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The clerine checkered beetle genus Dologenitus Opitz, new replacement name for PoecilochroaChevrolat, 1876 (Insecta: Coleoptera: Cleridae), a junior primary homonym of PoecilochroaWestring, 1874 (Arachnida: Araneae: Gnaphosidae), is proposed and described to include Clerus cyanipennis Klug, Clerus nigrocinctus Klug, and Enoclerus paludatus (Vaurie). The new genus is based on four synapotypic characters that distinguish these beetles from other New World clerines and establish the monophyletic status of the genus. The characters are: stout dorsal setae particularly notable on the elytral disc; females with a dagger-like ovipositor; absence of an interspicular plate; and the female reproductive system without a saccular bursa copulatrix. Lectotypes are designated for D. cyanipennis (Klug), and Eurycranus pulchellus Wolcott and Placopterus obscuripes Pic are considered its junior synonyms. Clerus retrocinctus Corporaal and Clerus latefasciatus Wolcott are synonymized with D. nigrocinctus (Klug). Differences in the aedeagus, integument color, and general body form were used as criteria to predict what magnitude of anatomical difference represents a biological species. Field observations, and laboratory dissections of the digestive tract, revealed that these beetles are omnivorous: they feed on pollen and other flower-visiting insects. It is suggested that Dologenitus represents an ancient line of clerines that does not have closely related relatives among extant New World Clerinae. A fully resolved intrageneric hypothesis of phylogeny is provided. The treatment includes a halftone frontispiece, 37 line drawings, six color photographs depicting adult beetles, a character matrix, a phylogenetic tree, and three distribution maps.
A key to the 18 genera of hispine beetles (Coleoptera: Chrysomelidae: Cassidinae) of the Caribbean Basin as well as a key to the seven genera and species of hispines known from Hispaniola are presented. Each species is briefly redescribed, known biological information is summarized, distributional information is listed, and a habitus photo of the adult of each Caribbean genus and all Hispaniola species is provided.
Leptarctus mummorum, new species, from the late Clarendonian of northwestern Kansas is described for the unusual mustelid genus LeptarctusLeidy, 1856. It is distinguished from other species of the genus by its larger size, temporal crests meeting along the central axis of the skull, relatively longer rostrum and bullar processes, depression anterior to the orbit, oblique ridge along the orbital wall, upper third premolar (P3) with an accessory internal accessory cusp, and upper fourth premolar (P4) with a greatly enlarged parastyle. It appears that previous suggestions that Leptarctus was strictly herbivorous and arboreal are not supportable based on the morphologies of the skull and dentition.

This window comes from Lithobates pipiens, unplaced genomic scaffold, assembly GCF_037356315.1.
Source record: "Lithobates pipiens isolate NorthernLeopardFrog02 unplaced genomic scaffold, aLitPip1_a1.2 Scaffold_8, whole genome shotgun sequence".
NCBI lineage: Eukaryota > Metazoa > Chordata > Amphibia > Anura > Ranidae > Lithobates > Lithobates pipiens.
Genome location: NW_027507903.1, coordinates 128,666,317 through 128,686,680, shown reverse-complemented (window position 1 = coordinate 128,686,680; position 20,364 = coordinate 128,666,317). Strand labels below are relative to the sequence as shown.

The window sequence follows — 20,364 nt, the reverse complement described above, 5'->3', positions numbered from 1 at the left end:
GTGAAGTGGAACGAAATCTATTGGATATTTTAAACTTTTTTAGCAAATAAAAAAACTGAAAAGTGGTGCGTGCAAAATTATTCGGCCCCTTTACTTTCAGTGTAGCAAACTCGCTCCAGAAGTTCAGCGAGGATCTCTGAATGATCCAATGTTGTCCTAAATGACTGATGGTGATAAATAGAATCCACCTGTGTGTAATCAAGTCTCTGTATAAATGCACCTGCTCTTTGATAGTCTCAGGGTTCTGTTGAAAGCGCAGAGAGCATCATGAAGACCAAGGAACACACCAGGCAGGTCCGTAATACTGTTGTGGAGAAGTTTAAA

Fifteen Recent species and three Miocene species of Rhysodini (Coleoptera: Carabidae: Scaritinae) are named and described as new species: Yamatosa phuka (Thailand), Arrowina nan (Thailand), Arrowina taksar (Nepal), Omoglymmius (Omoglymmius) truncatus (Thailand), Omoglymmius (Omoglymmius) batantae (Irian Jaya), Rhyzodiastes (Temoana) orestes (Tibet), Rhyzodiastes (Rhyzostrix) ininius (Guyane), Rhyzodiastes (Rhyzostrix) exsequiae (Brazil), Clinidium (Clinidium) ashei (Panama), Clinidium (Clinidium) brusteli (Ecuador), Clinidium (Clinidium) chandleri (Costa Rica), Clinidium (Clinidium) dux (Philippines), Clinidium (Clinidium) erwiniCosta Rica), Clinidium (Clinidium) felix (Panama), and Clinidium (Clinidium) talamanca (Costa Rica), and the Dominican Republic amber fossils, Clinidium (Clinidium) poinari, Plesioglymmius (Ameroglymmius) zayasi, and Clinidium (Tainoa) grimaldii. The males of Rhyzodiastes (Temoana) denticauda R. Bell and J. Bell and Clinidium (Clinidium) segne R. Bell and J. Bell, previously known only from females, are described. The females of Yamatosa schawalleri R. Bell and J. Bell and Clinidium (Clinidium) impressum R. Bell and J. Bell, previously known from males, are described. Range extensions or clarifications are given for the following 30 species: Leoglymmius lignarius (Olliff), Medisores abditus R. Bell and J. Bell, Dhysores thoreyi (Grouvelle), Rhysodes sulcatus Fabricius, Yamatosa boysi (Arrow), Yamatosa reitteri (Bell), Yamatosa sinensis R. Bell and J. Bell, Plesioglymmius (Juxtaglymmius) jugatus R. Bell and J. Bell, Omoglymmius (Orthoglymmius) cavifrons (Grouvelle), Omoglymmius (Orthoglymmius) crenatus (Grouvelle), Omoglymmius (Omoglymmius) laticeps R. Bell, Omoglymmius (Omoglymmius) germari Ganglbauer, Omoglymmius (Omoglymmius) vicinus (Grouvelle), Grouvellina tubericeps (Fairemaire), Grouvellina radama R. Bell and J. Bell, Rhyzodiastes (Temoana) preorbitalis R. Bell and J. Bell, Rhyzodiastes (Temoana) denticauda R. Bell and J. Bell, Clinidium (Mexiclinidium) championi R. Bell and J. Bell, Clinidium (Mexiclinidium) newtoni R. Bell and J. Bell, Clinidium (Clinidium) centrale Grouvelle, Clinidium (Clinidium) granatense Chevrolat, Clinidium (Clinidium) insigne Grouvelle, Clinidium (Clinidium) integrum Grouvelle, Clinidium (Clinidium) jolyi R. Bell and J. Bell, Clinidium (Clinidium) mathani Grouvelle, Clinidium (Clinidium) moldenkei R. Bell and J. Bell, Clinidium (Clinidium) oberthueri Grouvelle, Clinidium (Clinidium) rossi R. Bell, Clinidium (Clinidium) segne R. Bell and J. Bell, and Clinidium (Clinidium) spatulatum R. Bell and J. Bell. Four revised keys are presented: Key to Species of Genus Arrowina; Key to Genera of Subtribe Clinidiina; Key to Species of Subgenus Rhyzodiastes (Rhyzostrix); and Key to Species of genus Clinidium (Clinidium). A discussion of the phylogeny of Clinidium (Clinidium) is given. The terminology for the antennal setae of Omoglymmius americanus (Laporte), as used by Bell and Bell, is compared with that of Baker (2001).